In 2013, the Nigerian Maritime Administration and Safety Agency(NIMASA) came up with an ambitious project that was meant to stimulate the maritime industry.
This was to acquire a floating dockyard to dry-dock vessels that normally leave the country for dry-docking in Ghana and other African countries, thus saving the country scarce foreign exchange.
It was a laudable project meant to safe the country a huge sum of N36 billion lost in capital flight annually.
So, NIMASA management placed an order for a gigantic floating dock, reputed to be the fifth largest in the world at a whopping sum of N50 billion.
The agency therefore, engaged a renowned Dutch Shipbuilder, the Damen Group to undertake the project. The Damen Group is a defence, shipbuilding, and engineering conglomerate with headquarters in Gorinchem, South Holland, The Netherlands, doing business in 120 countries.
A commendable initiative which should have earned the apex maritime regulator agency accolades for the economic benefits of the project, but rather than receive praises, NIMASA, under curious circumstances, has come under scathing attacks for a project which was largely regarded as laudable in conception but poorly deployed.
We at nigeriamaritime360.com are as confounded as other maritime commentators with the poor handling and execution of this project.
We are not suggesting that the builders failed in carrying out the project to its specifications. As a matter of fact, Damen Shipyards, which commenced the building of the floating dockyard in 2014, delivered the facility in June 2018, slightly behind schedule.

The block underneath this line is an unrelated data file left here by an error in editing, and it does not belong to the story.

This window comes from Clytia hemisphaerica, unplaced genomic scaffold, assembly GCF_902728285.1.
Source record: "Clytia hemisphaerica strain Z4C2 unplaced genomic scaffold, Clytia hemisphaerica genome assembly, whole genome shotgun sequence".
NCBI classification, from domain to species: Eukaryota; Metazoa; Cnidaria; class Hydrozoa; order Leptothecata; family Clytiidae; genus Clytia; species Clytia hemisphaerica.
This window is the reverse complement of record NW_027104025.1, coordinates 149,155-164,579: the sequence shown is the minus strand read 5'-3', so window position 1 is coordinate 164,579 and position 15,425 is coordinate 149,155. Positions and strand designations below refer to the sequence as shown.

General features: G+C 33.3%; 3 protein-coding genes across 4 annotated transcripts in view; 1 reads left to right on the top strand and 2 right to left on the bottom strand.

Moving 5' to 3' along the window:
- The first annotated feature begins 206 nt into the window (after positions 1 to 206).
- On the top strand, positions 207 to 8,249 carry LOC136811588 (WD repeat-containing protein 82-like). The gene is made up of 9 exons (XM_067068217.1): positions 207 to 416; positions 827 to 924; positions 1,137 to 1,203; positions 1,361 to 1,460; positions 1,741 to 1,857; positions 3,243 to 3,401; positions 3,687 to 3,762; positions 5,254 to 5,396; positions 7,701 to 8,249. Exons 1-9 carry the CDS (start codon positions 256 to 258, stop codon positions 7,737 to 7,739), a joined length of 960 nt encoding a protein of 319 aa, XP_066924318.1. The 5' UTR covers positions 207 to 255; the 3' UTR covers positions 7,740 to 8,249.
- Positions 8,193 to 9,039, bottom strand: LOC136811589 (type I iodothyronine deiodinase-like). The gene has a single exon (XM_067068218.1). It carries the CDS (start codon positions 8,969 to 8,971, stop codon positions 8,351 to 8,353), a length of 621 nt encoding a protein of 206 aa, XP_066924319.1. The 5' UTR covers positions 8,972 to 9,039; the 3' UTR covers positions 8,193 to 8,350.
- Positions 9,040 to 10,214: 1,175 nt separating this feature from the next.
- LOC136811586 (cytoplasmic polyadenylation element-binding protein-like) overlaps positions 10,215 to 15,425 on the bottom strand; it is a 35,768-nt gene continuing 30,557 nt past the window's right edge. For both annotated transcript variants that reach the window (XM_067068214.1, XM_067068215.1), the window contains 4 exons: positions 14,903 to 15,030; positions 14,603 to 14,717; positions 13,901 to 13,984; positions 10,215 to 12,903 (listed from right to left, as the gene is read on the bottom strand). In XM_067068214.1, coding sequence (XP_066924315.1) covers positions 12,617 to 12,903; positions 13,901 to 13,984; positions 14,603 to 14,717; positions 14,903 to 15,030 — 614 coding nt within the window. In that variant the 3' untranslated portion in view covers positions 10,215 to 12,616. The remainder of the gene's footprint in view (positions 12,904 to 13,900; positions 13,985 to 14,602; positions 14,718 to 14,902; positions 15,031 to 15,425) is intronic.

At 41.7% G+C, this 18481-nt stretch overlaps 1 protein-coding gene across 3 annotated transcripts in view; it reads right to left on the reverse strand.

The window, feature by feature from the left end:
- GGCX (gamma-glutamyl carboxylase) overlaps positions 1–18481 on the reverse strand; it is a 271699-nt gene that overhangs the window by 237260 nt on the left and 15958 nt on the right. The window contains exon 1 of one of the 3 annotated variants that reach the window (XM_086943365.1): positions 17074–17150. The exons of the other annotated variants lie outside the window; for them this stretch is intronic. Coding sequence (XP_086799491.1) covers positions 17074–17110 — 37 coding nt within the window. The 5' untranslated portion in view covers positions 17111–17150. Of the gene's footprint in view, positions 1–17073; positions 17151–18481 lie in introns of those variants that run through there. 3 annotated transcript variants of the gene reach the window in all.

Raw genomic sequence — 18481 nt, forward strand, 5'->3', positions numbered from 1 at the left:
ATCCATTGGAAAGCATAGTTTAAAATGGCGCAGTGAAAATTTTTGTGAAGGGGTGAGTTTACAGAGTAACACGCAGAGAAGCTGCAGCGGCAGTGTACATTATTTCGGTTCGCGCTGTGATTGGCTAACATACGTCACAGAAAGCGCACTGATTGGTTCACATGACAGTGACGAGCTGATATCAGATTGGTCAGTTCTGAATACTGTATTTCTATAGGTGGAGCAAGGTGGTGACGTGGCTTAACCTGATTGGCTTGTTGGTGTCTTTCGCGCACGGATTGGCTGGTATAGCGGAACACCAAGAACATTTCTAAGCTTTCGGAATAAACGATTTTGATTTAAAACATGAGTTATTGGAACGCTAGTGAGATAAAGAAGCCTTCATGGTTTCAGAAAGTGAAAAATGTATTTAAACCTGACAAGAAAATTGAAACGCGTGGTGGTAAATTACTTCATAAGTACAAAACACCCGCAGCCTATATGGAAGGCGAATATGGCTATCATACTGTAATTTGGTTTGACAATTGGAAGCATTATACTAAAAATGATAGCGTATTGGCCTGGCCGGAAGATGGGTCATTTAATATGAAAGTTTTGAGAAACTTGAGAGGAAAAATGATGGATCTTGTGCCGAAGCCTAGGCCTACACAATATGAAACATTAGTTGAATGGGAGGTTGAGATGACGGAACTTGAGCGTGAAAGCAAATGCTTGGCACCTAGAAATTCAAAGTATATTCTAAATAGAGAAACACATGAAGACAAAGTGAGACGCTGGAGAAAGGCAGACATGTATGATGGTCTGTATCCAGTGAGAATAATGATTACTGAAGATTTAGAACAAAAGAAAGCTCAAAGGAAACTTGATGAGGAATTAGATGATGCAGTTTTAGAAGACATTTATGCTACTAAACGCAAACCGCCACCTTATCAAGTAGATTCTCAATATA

However, our worries and anger of stakeholders is that three years after taking delivery of the world class facility, it is still lying idle at a Naval Dockyard at a great cost to government.
We are tempted to question the reasoning behind embarking on such a gigantic technical project without adequate preparations and provision for where it would permanently berth to dispense services.
For over 10 months when it was delivered in June 2018, the floating dock was literally an orphan as NIMASA could not secure a berthing space to harbour the facility.
Terminal operators were asking for staggering sums of money ranging between $35,000 to $52,000 as daily berthing charges, while Nigerdock, a shipyard facility at Snake Island, Tin-Can port, was demanding for $26,000 daily to berth the floating dock in its facility.
These charges obviously were too outrageous for NIMASA to manage and consequently, abandoned the multi-billion naira facility at the Marina jetty, where it idled for a year with an average sum of $5,000 as a daily running cost on the platform
Shortly after, in 2019, the facility suddenly vanished from the Marina waterfront after it was denied a berthing space by private jetty operators.
This gave rise to wild speculations that it was missing.
The furore generated by the speculations forced the management of the agency to disclose the new abode of the floating dock which was eventually traced to Naval Dockyard.
It has been idling away since 2019 at the place with huge running costs.
The last administration of Dakuku Peterside was expending the whooping sum of $30,000 on the floating dock daily as running costs.
We are as much as disturbed by this shoddy and untidy handling of the platform by NIMASA just as other stakeholders are disgusted.
Why has the agency not procured the berthing space for the facility before its arrival in 2018?
It took the builders four years to build and deliver the platform.
During that period, NIMASA could have developed a world class jetty where the floating dockyard could rest to discharge its services and earn foreign exchange.
NIMASA has no excuse to still be shopping for a space after four years that it took the facility to be built and three years after taking its delivery.
To say the least, it smacks of unprofessionalism and sheer negligence on the part of the management of the agency.
The explanation offered by the former helmsman of the agency, Dakuku Peterside on the matter further accentuates the fact that the agency was not ready for business.